DOST prescribes calcium-rich diet for Filipinos

November 25, 2014 11:51 pm 

By Danny O. Calleja

LEGAZPI CITY, Nov. 25 (PNA) — A combination of malunggay (Moringa oleifera) and dried dilis (anchovy) is a perfect diet for majority of Filipinos who have insufficient intake of calcium, according to the Department of Science and Technology (DOST).

Calcium is essential to the body's nervous and muscular systems and its functions are involved with normal cardiac rhythm, blood clotting and healthy bones.

In women, low calcium is associated with osteoporosis in which bone density loss occurs, leaving bones fragile and susceptible to fractures.

The DOST regional office for Bicol here on Tuesday said nearly 90 percent of Filipino households have inadequate calcium intake, according to the latest nutrition survey conducted by the Food and Nutrition Research Institute (FNRI).

“Only one in every 10 Filipino households meets the average requirement for calcium. The consumption of Filipinos for milk and milk products decreased by seven grams, from 49 grams per capita per day in 2003 to 42 grams per capita per day in 2008,” the survey noted, according to DOST Regional Director Tomas Briñas.

It also revealed that calcium is the least consumed nutrient in the Filipino diet, noting the drop in proportion of households meeting the Recommended Energy and Nutrient Intakes (RENI) for calcium from 16.0 percent in 2003 to 11.5 percent in 2008.

The survey further showed that six- to 12-year-old children have the lowest consumption of calcium according to population groups at 0.26 grams per day.

Based on the RENI, calcium requirement differs according to population groups and sex.

The male and female adults aged 19-64 years old need 750 milligram (mg) per day of calcium while those 65 years old and over need 800 mg per day.

Pregnant women are also required to take 800 mg per day while male and female groups aged 10-18 years old need the highest amount of calcium intake at 1000 mg per day.

The survey also noted that “in general, the estimated average recommendation for calcium was not met and registered very low proportions across population groups at around 9.8 percent, Briñas said.

Calcium intake, he said, can be increased through more consumption of fish, milk and calcium-fortified fruit juices and drinks, particularly for people with lactose intolerance or milk allergy.

In fish, the richest sources of calcium in the diet include dried dilis while in green vegetable, it is malunggay.

A combination of these two, Briñas said, makes a perfect diet against calcium-deficiency.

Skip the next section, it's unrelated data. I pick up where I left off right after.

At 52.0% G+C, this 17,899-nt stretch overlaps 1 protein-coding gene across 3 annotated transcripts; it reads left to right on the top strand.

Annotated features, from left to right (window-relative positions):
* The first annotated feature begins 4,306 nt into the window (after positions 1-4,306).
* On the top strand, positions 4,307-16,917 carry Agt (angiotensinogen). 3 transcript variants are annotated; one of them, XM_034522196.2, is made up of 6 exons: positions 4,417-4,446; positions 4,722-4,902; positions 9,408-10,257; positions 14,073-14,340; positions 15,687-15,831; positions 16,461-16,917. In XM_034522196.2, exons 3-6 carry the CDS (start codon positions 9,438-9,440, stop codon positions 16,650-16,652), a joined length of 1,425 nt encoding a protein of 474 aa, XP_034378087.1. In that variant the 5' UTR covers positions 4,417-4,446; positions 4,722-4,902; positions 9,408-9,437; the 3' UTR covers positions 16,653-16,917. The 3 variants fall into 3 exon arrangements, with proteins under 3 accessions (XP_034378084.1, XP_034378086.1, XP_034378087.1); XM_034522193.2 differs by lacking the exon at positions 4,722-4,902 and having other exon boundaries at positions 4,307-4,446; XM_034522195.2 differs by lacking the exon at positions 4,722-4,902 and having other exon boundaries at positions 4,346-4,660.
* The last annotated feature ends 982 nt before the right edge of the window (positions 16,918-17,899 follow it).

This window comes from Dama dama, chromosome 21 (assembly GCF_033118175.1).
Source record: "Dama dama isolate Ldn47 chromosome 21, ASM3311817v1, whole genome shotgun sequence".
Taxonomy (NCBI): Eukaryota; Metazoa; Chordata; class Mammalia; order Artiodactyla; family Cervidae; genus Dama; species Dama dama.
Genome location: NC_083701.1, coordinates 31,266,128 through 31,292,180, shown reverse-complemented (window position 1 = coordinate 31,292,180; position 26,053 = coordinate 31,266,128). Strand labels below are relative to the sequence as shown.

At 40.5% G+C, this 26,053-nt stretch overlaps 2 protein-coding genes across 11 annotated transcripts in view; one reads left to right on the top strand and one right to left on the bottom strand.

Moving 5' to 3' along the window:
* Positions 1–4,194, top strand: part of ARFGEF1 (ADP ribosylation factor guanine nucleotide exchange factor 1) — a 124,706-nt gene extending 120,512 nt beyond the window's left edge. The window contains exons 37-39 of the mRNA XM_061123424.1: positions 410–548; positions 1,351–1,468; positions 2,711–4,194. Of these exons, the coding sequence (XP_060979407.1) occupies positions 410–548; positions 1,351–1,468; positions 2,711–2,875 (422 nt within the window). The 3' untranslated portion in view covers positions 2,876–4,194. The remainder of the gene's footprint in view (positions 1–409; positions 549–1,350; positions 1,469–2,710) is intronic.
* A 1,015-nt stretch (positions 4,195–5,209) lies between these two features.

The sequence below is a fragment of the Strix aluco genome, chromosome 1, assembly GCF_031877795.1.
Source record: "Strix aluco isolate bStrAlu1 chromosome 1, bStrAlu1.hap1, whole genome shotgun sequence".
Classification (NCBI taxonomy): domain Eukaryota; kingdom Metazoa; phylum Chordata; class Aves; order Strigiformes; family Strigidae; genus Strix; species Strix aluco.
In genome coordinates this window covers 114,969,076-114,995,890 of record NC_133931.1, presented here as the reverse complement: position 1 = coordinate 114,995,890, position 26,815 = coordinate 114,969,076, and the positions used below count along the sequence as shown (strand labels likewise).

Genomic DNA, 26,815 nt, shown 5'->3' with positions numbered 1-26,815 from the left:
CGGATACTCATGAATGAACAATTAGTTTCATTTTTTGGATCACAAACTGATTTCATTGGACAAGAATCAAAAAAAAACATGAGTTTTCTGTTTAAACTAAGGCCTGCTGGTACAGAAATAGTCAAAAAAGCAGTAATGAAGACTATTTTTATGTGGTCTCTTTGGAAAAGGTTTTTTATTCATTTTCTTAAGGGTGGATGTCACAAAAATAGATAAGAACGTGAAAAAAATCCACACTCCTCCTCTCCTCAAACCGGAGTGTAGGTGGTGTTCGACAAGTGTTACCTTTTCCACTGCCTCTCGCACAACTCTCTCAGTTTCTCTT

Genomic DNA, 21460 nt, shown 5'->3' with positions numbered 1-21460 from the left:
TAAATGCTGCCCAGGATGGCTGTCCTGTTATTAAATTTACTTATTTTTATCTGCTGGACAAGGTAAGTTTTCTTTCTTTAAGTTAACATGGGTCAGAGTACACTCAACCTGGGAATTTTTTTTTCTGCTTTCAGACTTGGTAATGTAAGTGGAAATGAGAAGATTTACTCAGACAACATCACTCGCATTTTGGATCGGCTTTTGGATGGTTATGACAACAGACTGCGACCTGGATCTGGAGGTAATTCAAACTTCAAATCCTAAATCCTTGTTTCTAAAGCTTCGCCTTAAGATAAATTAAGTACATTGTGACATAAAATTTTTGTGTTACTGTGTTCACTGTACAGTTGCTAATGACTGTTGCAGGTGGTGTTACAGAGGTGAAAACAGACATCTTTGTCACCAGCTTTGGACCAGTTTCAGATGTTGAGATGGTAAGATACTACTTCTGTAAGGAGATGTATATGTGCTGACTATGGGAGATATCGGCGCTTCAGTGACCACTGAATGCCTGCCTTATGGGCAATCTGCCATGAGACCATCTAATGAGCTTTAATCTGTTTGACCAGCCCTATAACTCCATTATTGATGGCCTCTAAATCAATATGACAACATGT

Besides, he said, malunggay, which is grown in almost every backyard of rural Bicolano household, is rich in Vitamin A—a weapon against blindness–and rich in protein, potassium, zinc, iron and essential amino acids.

It also helps in balancing the cholesterol levels in the body and balances sugar levels, hence it is helpful in the fight against diabetes.

Dried dilis is one of the several fish varieties that are always available in local markets which, besides being rich in calcium like sardines, is also high in polysaturated fatty acids that help lower cholesterol level and reduce the risk of heart disease.

Bicolanos usually prepare this malunggay-dried dilis dish cooked in coconut milk and laced with plenty of garlic and some chili for a mouth-watering hot and creamy menu.

“Well and good as coconut milk is a healthy addition to the diet because it contains a high level of omega 3, 6 and 9 fats along with high amounts of amino acids while garlic is touted as a cure for fatigue, parasites, poor digestion, and respiratory ailments,” Briñas said.

More recent health claims have garlic as being beneficial in treating heart disease, high blood pressure, high cholesterol, and diabetes and is also known to be an antibacterial, antifungal, and antiviral.

Chili, which is very popular among Bicolanos, on the other hand, is rich in vitamin C and helps boost blood circulation and also acts as a blood thinner to help protect against strokes.

Others natural calcium sources, Briñas said, are canned fish; saluyot, alugbati and mustasa in the vegetable group as well as legumes, seeds, nuts, snails and mollusks.

Milk and milk products also contain highly absorbable calcium and are also good sources of other vital nutritional elements such as protein for building and repairing of body tissues and vitamin A for better eyesight and healthy skin.

He said several studies have cited calcium deficiency as producer of what is known as hypocalcemia or low calcium levels in the blood, resulting in symptoms such as cramps, joint pains, heart palpitation, increased cholesterol levels, slow pulse rates, insomnia, impaired growth, excessive irritability or nerves, brittle nails, eczema and numbness or tingling of the arms and legs.

One of the first symptoms of a calcium deficiency is a nervous affliction called tetany, which is characterized by muscle cramps, numbness and tingling in the arms and legs.

Osteoporosis is another calcium deficiency ailment in which the bones become porous and fragile because calcium is withdrawn from the bones and other areas faster than it is deposited in them. (PNA)



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